George Peters, Frank Peterson, W.W. Fordham, J. H. Wagner, J. H. Lawrence, P. M. Rowe—they stood up for the right. They placed the burden on the Holy Ghost. The message poured out of them. These men made and built Black Seventh-day Adventism.

In 1946 a skinny preacher came to my hometown. I had never heard anyone like him. There was one thing I knew when I looked at that preacher, he believed everything he preached! And he made me believe it.

These are the men to emulate.

You know that our laymen today are too caught up and preoccupied to study, and they get little substance from the pulpit. Wait, wait, wait, and let me say something else. I’ve got two libraries, one at my home and one at the General Conference. They are rather extensive, and I like to read the hardbacks and the softbacks. But when I sit at my desk in my study, the bookshelves immediately behind my chair have the Spirit of Prophecy, several versions of the Bible, and the Seventh-day Adventist Bible Commentary. When I get ready to read the other books, I’ve got to get up out of my chair and walk over to get them. But after I get through the books from Review and Herald and all the good stuff from our publishing house out in Idaho, then all this other becomes simply a skeleton on which I can hang the meat of Seventh-day Adventism. Verily my people can be fed. We’ve got to confront our people for their sake. If you pamper them, you’re not helping them. We’ve got to dare to guide them.

Guide. Some of what they’re doing is because they don’t know any better. We’ve got to guide them concerning where they ought to go, what they ought to do, what they ought to wear, what they ought to think. And we ought to do it with the Word of God and the Spirit of Prophecy.

When we talk to our people it’s not a purely human-to-human encounter. There is a Person called the Holy Ghost. It’s our privilege to have Him standing by us and moving out there in the congregation. He will take a difficult truth and apply it to the heart. You think I didn’t have to give up things I liked? I’d rather save one person with the truth and with the Holy Ghost than comfort ten thousand in their self-deception. We fail our people when we water down and compromise and undermine and repudiate the message that God has given us to bear—and to live!

Emboldened to Defy


Not only that, we embolden them to defy our standards. We embolden them to follow their own whims and offend fellow church members and even their parents. Many of them have chips on their shoulders. They are so self-confident they dare you to say anything.

A young woman who had always been friendly came to church loaded down with jewelry. When I approached her, ready to speak, she wouldn’t even look at me. She avoided me. She couldn’t be friendly as usual. No wonder our churches are turning cold! It’s because our members remain guilt-ridden and insecure and not sure of what they really stand for. They hear about easy divorce, about moral falls even in the ministry, Sabbaths on the golf course, or on the bicycle trail, or at the beach, theater-going, attacks on Ellen G. White. What’s happening amongst us?

Responsibility. Ellen White says, "Of all the sins that God will punish, none are more grievous in His sight than those that encourage others to do evil" (Patriarchs and Prophets, p. 323). And of all the groups of people on the topside of the earth, none has such an awesome responsibility resting upon it, as well as privilege, as the Seventh-day Adventist ministry.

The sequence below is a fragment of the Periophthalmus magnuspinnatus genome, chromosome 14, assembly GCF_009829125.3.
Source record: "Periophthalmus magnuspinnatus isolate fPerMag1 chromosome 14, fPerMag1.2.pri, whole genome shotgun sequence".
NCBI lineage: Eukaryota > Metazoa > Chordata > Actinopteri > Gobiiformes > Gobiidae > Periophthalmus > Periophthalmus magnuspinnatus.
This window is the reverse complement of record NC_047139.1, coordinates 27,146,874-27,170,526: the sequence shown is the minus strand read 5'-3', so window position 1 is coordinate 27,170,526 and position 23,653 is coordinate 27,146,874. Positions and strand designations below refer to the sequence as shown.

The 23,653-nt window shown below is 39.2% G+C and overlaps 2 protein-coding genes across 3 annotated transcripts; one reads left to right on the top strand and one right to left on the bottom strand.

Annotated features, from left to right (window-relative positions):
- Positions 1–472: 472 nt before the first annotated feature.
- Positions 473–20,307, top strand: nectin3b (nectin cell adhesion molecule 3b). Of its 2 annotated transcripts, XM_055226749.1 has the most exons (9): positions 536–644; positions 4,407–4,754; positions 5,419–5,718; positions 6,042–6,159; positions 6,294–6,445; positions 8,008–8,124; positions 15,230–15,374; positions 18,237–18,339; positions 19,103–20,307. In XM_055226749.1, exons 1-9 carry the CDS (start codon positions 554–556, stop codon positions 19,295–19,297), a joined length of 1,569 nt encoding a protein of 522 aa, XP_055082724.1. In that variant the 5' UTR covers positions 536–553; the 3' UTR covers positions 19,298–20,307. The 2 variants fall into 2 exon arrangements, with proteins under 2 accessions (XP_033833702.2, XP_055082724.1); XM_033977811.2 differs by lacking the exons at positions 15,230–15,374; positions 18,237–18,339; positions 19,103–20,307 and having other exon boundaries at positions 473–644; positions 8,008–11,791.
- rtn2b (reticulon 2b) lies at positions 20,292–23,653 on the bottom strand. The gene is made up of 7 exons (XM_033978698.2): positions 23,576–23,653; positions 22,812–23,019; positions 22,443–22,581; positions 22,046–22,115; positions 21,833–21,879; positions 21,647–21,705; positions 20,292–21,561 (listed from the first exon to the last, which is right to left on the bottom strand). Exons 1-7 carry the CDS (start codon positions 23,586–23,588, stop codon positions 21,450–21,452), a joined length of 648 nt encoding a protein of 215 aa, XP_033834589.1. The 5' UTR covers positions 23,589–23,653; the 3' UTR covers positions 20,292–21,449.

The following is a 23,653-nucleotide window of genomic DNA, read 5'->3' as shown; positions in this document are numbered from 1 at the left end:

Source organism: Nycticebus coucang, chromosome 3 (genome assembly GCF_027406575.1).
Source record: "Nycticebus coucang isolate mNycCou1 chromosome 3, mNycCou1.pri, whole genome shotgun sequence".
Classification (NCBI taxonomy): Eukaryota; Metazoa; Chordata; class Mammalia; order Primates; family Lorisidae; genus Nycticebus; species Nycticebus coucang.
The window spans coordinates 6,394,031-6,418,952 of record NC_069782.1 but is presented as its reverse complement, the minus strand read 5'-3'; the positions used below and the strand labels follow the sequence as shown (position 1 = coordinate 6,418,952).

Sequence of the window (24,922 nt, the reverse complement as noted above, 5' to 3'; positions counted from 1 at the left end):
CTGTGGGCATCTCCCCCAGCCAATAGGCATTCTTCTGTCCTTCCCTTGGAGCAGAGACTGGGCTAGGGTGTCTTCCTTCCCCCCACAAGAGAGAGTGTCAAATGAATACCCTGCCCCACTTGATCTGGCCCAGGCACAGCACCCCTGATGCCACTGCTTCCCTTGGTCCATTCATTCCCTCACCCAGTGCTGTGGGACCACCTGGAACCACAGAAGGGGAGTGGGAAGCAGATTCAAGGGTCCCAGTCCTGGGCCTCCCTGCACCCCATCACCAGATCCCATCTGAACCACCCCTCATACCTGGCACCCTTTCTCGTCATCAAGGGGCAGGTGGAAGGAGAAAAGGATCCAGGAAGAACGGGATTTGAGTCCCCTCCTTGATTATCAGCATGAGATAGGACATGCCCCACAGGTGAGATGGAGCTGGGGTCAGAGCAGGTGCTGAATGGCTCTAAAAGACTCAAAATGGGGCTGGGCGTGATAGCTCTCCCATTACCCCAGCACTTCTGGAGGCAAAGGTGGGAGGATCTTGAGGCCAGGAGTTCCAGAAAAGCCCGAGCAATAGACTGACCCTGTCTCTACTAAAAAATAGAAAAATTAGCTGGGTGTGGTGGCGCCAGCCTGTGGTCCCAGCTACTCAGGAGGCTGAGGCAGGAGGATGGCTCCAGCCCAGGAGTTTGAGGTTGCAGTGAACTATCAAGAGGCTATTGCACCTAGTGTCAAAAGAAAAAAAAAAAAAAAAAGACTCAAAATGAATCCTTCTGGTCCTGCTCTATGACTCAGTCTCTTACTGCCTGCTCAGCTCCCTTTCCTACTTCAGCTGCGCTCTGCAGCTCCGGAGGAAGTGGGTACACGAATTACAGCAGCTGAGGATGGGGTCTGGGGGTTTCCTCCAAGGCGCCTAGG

When I was a boy we saw our pastor once every five weeks. Today nearly every Sabbath there is a preacher and still our members wonder, "What’s happening to us? Is the Holy Ghost still with us?" Many who feel a lack of the Spirit are trying to compensate with a shaking, rocking, rollicking religion. They want to feel good. But that good feeling will replace their faith and it will be wiped out in a crisis.

Temporary Fix. The Bible says, "There is no peace, saith my God, to the wicked" (Isa 57:21). Many of our people who love the truth but don’t know what to love are getting caught up in the subjective, ecstatic experience, and the 11 o’clock service is like cocaine, a temporary fix. Before the sun sets they are right back to where they were, unhappy, critical, not doing so well. "And what do I want now?" says the devil. "A loud, thumping, bumping religion," I hear him say. "It will cause me great delight to make the old saints uncomfortable." And so we are being divided.

We’re not supposed to set our churches on fire—that’s the work of the Holy Ghost. What are we supposed to do? We are to be repairers of the breach, restorers of paths to dwell in (Isa 58:12). Culture? That deals with the natural man and it’s not wrong. I’m not trying to make everything wrong. But if that is the natural part of us, the Bible says the natural man cannot receive the things of God, "for they are foolishness unto him" (1 Cor 2:14).

Delusions. Some among us are questioning things that have been worked out by the Holy Ghost in human history and in my life’s history and yours. There will always be some excess baggage. But don’t throw everything away. The Apostle said, "Prove all things; hold fast that which is good" (1 Thess 5:21). Instead, many are trying to satisfy themselves rather than pray and study. They want to reason things out with unsanctified minds. They’re starting from the wrong position and will never arrive at spiritual fulfillment, but rather at compounded delusions. For spiritual things are spiritually discerned. The Bible says, "If our gospel be hid, it is hid to them that are lost" (2 Cor 4:3).

I said to a congregation one Sabbath, "The gospel is good news, but it’s not just the cross. Thank God for the cross! But the gospel is more than that. The gospel is health reform, that’s good news! The gospel is social reform, that’s good news!"